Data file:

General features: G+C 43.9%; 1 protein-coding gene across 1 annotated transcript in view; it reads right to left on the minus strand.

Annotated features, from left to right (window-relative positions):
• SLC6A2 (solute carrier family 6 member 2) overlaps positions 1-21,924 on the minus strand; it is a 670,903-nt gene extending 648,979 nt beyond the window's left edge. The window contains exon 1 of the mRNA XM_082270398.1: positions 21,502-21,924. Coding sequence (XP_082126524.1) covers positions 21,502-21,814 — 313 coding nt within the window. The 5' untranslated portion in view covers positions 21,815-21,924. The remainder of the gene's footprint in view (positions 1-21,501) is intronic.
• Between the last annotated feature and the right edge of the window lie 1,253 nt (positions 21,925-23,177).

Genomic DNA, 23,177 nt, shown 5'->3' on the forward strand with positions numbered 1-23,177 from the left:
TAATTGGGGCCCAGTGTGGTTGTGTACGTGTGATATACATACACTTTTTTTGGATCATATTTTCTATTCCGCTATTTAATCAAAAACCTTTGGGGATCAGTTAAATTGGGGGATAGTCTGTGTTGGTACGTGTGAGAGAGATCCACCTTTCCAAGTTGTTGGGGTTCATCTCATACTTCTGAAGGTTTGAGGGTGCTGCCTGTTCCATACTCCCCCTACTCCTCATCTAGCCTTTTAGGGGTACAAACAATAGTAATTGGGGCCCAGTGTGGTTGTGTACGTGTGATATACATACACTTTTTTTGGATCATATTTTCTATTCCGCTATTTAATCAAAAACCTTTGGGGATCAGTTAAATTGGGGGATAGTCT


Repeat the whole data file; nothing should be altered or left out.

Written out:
General features: G+C 43.9%; 1 protein-coding gene across 1 annotated transcript in view; it reads right to left on the minus strand.

Annotated features, from left to right (window-relative positions):
• SLC6A2 (solute carrier family 6 member 2) overlaps positions 1-21,924 on the minus strand; it is a 670,903-nt gene extending 648,979 nt beyond the window's left edge. The window contains exon 1 of the mRNA XM_082270398.1: positions 21,502-21,924. Coding sequence (XP_082126524.1) covers positions 21,502-21,814 — 313 coding nt within the window. The 5' untranslated portion in view covers positions 21,815-21,924. The remainder of the gene's footprint in view (positions 1-21,501) is intronic.
• Between the last annotated feature and the right edge of the window lie 1,253 nt (positions 21,925-23,177).

Genomic DNA, 23,177 nt, shown 5'->3' on the forward strand with positions numbered 1-23,177 from the left:
TAATTGGGGCCCAGTGTGGTTGTGTACGTGTGATATACATACACTTTTTTTGGATCATATTTTCTATTCCGCTATTTAATCAAAAACCTTTGGGGATCAGTTAAATTGGGGGATAGTCTGTGTTGGTACGTGTGAGAGAGATCCACCTTTCCAAGTTGTTGGGGTTCATCTCATACTTCTGAAGGTTTGAGGGTGCTGCCTGTTCCATACTCCCCCTACTCCTCATCTAGCCTTTTAGGGGTACAAACAATAGTAATTGGGGCCCAGTGTGGTTGTGTACGTGTGATATACATACACTTTTTTTGGATCATATTTTCTATTCCGCTATTTAATCAAAAACCTTTGGGGATCAGTTAAATTGGGGGATAGTCT